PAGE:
Back to Baseball, Please

I can’t say that I had no interest in A-Rod’s public confession of sorts, watching the last few minutes after I got home from union meetings.  By that point, the press conference had devolved into a series of insipid questions such as whether or not the injections hurt A-Rod.  Primarily, my interests were in hearing whether or not there was any new information he revealed, and there was some.

But you’ll need to read about all that elsewhere.  Regular readers here know I care little about the soap-opera qualities about sports, politics, and other matters.  I’d rather discuss details, policy, and results.  We can debate until our fingers fall off if A-Rod is still telling the whole truth, if more details will be revealed, and lots more based on some public statements and even more conjecture.  None of that matters much to me.  The revelation of his steroid use was what mattered most.  Most of the rest is just superficial window dressing, navel gazing, and print fodder.

Speaking of navel gazing and superficiality, Bud Zelig yet again cast the blame elsewhere for the steroids problem in the sport he ran.  Bordering on hilarious was his comment to Wallace Matthews of Newsday that

“I’m not sure I would have done anything differently,” Selig said. “A lot of people say we should have done this or that, and I understand that. They ask me, ‘How could you not know?’ and I guess in the retrospect of history, that’s not an unfair question. But we learned and we’ve done something about it. When I look back at where we were in ’98 and where we are today, I’m proud of the progress we’ve made.”

As if the public hasn’t heard enough and forcefully rejected such lame defenses of a track record from our disgraced former President Bush.  Sorry, Bud.  Like others, I read The Mitchell Report, and the league’s turning a blind eye to steroids is an almost favorable assessment of how baseball responded–or didn’t–to the long-term problem of steroids in baseball.  Yes, the Players’ Association deserves blame for this.  I’m a union guy–always have been, always will be–but I am not shy about criticizing unions for various reasons when warranted. The MLBPA deserves blame; so does Zelig–lots of it.

How fascinating that, on the same day that A-Rod’s interview has been rehashed ad nauseam about adequately taking responsibility for his actions, a published interview saw Zelig mount such a staunch and problematic defense of his stewardship of baseball through the steroids era, and adamantly fail to accept blame for the steroids problem rampant throughout his watch. For shame, Zelig, but I am not surprised.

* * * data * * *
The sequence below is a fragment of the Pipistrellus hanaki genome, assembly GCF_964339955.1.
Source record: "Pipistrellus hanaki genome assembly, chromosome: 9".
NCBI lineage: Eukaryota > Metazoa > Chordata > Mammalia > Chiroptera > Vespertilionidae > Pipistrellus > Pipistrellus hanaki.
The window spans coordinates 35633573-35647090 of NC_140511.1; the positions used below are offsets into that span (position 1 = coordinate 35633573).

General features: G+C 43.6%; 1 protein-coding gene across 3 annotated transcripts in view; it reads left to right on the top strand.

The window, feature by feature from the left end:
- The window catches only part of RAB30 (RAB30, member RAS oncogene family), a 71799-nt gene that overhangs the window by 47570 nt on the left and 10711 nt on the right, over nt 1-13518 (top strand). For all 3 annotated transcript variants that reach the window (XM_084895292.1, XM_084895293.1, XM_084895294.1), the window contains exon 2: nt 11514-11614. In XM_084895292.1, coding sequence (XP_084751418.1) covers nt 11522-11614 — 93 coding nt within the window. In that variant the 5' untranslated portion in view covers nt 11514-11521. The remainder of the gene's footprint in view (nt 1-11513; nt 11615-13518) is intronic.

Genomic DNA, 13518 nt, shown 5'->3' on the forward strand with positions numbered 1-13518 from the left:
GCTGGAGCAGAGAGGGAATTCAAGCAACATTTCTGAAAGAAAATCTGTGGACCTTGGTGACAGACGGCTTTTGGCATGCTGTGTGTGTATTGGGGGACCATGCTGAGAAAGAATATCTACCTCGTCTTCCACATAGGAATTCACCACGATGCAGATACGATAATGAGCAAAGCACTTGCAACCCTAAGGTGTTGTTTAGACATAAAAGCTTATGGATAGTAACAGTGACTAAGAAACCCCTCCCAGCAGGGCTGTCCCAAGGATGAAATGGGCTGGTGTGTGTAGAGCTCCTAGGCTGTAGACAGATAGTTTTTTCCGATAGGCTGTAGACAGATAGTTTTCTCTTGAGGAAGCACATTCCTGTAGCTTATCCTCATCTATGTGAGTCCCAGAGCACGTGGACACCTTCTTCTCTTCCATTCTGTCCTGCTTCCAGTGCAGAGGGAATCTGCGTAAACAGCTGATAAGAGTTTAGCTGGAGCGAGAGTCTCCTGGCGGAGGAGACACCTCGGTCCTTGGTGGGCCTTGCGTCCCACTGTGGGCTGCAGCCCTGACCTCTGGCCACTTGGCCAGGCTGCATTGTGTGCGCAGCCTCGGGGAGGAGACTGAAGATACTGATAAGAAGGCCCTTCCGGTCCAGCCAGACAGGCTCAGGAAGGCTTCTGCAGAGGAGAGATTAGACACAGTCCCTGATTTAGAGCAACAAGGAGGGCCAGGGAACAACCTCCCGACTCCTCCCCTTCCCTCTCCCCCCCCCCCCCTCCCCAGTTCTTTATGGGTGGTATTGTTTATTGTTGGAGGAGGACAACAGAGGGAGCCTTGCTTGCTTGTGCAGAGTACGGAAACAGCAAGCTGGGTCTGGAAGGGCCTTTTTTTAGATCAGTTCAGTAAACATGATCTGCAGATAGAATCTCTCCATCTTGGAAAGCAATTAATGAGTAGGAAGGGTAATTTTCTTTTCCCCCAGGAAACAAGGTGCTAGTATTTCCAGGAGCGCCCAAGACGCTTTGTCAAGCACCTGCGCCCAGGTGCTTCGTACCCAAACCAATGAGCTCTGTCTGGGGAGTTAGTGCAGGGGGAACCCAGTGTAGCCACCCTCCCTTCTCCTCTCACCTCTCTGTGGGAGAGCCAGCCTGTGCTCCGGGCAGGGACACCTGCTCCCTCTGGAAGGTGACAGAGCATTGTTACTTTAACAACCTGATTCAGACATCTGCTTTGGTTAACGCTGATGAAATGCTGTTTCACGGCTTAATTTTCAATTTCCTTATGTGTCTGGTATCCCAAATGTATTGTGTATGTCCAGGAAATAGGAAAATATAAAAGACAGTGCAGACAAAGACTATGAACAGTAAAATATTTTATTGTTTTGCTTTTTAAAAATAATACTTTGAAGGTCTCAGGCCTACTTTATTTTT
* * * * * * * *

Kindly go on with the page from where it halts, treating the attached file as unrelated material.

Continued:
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Published in: on February 17, 2009 at 10:16 pm  Comments (3)  

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3 CommentsLeave a comment

  1. i can’t even write down the words i have for Herr Zelig–this is a “family oriented” blog, isn’t it?

    you know what i’m sick of? these guys like mark feinsand and the mighty abe who finish up their articles with some thing like–i know you fans are tired of hearing about this subject but it’s a big story so we reporters are obligated to talk about it…

  2. I hear you about the beat writers, Mike. I’m not saying that reporters should just pen paeans on athletic exploits, but so much of the chatter after the revelation of A-Rod’s steroid use has added precious little to our understanding of the problem. It’s why I’m glad I masquerade as an essayist of sorts here, and not as a beat writer. I just don’t feel the obligation to discuss or remotest interest in posting 43 different links about A-Rod and steroids like some British tabloidal scandal sheet.

  3. Selig is a loser. He could have at least said he could have been harder. A-Roid was ok but now he has to earn back peoples trust. Its hard because he doesn’t seem genuine. I don’t care about that but a lot of people seem to think he needs to be a great person. I just want him to hit 50 130 and .300 AND hit in the playoffs, I don’t care if he’s a pr!””# as long as he does his job. We gotta stop taking about Ballplayers like they are our friends.


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